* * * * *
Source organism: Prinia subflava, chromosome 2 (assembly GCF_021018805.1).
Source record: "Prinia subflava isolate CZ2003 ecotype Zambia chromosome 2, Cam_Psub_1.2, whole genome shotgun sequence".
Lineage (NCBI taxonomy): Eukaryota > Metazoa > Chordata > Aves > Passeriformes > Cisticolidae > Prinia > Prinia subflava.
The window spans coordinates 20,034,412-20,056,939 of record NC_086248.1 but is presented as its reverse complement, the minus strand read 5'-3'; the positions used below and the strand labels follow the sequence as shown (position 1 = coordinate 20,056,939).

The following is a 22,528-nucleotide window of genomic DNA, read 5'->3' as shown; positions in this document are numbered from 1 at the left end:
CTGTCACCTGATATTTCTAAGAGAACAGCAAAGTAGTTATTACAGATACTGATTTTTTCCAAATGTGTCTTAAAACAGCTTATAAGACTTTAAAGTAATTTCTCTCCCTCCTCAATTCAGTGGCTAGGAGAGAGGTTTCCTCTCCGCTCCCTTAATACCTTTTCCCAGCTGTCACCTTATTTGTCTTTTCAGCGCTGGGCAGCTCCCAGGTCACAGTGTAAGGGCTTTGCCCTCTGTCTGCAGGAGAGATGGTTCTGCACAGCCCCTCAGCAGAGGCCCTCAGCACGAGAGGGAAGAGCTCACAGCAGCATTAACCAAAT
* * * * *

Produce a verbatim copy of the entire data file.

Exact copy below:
Source organism: Prinia subflava, chromosome 2 (assembly GCF_021018805.1).
Source record: "Prinia subflava isolate CZ2003 ecotype Zambia chromosome 2, Cam_Psub_1.2, whole genome shotgun sequence".
Lineage (NCBI taxonomy): Eukaryota > Metazoa > Chordata > Aves > Passeriformes > Cisticolidae > Prinia > Prinia subflava.
The window spans coordinates 20,034,412-20,056,939 of record NC_086248.1 but is presented as its reverse complement, the minus strand read 5'-3'; the positions used below and the strand labels follow the sequence as shown (position 1 = coordinate 20,056,939).

The following is a 22,528-nucleotide window of genomic DNA, read 5'->3' as shown; positions in this document are numbered from 1 at the left end:
CTGTCACCTGATATTTCTAAGAGAACAGCAAAGTAGTTATTACAGATACTGATTTTTTCCAAATGTGTCTTAAAACAGCTTATAAGACTTTAAAGTAATTTCTCTCCCTCCTCAATTCAGTGGCTAGGAGAGAGGTTTCCTCTCCGCTCCCTTAATACCTTTTCCCAGCTGTCACCTTATTTGTCTTTTCAGCGCTGGGCAGCTCCCAGGTCACAGTGTAAGGGCTTTGCCCTCTGTCTGCAGGAGAGATGGTTCTGCACAGCCCCTCAGCAGAGGCCCTCAGCACGAGAGGGAAGAGCTCACAGCAGCATTAACCAAAT